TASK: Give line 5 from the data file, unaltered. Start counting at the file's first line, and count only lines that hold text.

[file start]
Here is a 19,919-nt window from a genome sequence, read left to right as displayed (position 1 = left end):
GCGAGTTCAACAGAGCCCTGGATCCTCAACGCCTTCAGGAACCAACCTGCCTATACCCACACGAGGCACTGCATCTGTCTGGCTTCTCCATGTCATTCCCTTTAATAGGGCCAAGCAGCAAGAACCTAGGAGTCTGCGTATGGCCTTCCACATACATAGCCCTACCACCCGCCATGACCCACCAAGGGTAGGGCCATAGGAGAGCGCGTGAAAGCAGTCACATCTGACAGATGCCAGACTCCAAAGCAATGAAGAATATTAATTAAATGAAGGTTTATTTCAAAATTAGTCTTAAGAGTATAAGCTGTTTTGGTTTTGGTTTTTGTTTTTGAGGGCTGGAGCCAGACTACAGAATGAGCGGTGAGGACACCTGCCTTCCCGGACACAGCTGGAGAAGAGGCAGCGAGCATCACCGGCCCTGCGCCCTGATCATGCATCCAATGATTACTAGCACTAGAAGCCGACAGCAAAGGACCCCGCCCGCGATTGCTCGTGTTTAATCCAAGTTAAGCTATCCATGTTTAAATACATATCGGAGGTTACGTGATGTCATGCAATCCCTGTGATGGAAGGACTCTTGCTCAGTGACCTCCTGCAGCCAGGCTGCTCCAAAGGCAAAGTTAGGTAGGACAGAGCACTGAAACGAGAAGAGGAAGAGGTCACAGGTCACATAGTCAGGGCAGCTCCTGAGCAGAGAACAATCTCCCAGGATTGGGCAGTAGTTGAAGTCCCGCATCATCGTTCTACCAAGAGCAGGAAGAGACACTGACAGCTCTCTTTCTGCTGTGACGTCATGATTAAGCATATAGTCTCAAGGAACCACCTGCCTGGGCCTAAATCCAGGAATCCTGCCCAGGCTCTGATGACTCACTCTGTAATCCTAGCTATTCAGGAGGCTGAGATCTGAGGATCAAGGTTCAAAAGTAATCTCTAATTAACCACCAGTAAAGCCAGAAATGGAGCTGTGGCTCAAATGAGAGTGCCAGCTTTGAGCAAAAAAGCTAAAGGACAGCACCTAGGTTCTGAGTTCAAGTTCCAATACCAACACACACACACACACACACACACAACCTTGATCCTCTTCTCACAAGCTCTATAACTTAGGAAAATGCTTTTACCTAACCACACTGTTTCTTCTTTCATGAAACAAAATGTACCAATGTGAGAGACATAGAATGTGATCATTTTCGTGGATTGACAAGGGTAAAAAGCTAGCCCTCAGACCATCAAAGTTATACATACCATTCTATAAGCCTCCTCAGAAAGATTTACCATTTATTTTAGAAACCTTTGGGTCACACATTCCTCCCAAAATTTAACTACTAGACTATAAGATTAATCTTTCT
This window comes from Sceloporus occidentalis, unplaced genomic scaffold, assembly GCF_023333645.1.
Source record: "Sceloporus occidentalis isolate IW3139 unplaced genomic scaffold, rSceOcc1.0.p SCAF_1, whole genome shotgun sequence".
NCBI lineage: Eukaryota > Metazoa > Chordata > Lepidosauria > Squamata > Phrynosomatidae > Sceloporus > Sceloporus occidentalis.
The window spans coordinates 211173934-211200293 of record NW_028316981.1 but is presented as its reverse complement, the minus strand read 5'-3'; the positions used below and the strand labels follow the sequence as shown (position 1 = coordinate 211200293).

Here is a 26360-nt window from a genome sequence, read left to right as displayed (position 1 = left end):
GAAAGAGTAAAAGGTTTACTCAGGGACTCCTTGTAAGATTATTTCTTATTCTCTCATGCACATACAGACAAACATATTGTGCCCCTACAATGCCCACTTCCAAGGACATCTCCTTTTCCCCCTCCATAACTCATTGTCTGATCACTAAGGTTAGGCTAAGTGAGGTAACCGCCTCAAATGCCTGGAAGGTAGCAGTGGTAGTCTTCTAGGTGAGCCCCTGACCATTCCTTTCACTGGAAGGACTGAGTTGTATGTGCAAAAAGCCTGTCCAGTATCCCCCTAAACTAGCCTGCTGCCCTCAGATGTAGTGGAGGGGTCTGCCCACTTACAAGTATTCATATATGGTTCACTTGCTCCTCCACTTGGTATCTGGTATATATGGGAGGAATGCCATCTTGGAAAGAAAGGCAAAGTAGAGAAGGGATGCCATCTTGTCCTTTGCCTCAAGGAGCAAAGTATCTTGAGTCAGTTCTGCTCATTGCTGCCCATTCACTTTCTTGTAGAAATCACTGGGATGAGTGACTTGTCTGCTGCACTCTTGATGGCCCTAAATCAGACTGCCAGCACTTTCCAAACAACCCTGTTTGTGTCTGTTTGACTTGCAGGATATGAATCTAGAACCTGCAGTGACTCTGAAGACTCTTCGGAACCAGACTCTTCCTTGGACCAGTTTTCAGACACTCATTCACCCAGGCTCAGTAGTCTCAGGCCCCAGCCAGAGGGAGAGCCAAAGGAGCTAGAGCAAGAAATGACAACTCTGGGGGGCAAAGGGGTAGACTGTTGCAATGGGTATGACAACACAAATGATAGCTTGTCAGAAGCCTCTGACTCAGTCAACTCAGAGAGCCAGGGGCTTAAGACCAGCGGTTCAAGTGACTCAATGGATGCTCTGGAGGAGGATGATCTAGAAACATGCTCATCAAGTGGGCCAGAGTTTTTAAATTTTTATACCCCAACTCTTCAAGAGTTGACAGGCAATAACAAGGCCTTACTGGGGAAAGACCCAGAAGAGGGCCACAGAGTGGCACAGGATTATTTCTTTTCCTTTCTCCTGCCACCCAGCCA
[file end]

NCBI lineage: Eukaryota > Metazoa > Chordata > Lepidosauria > Squamata > Phrynosomatidae > Sceloporus > Sceloporus occidentalis.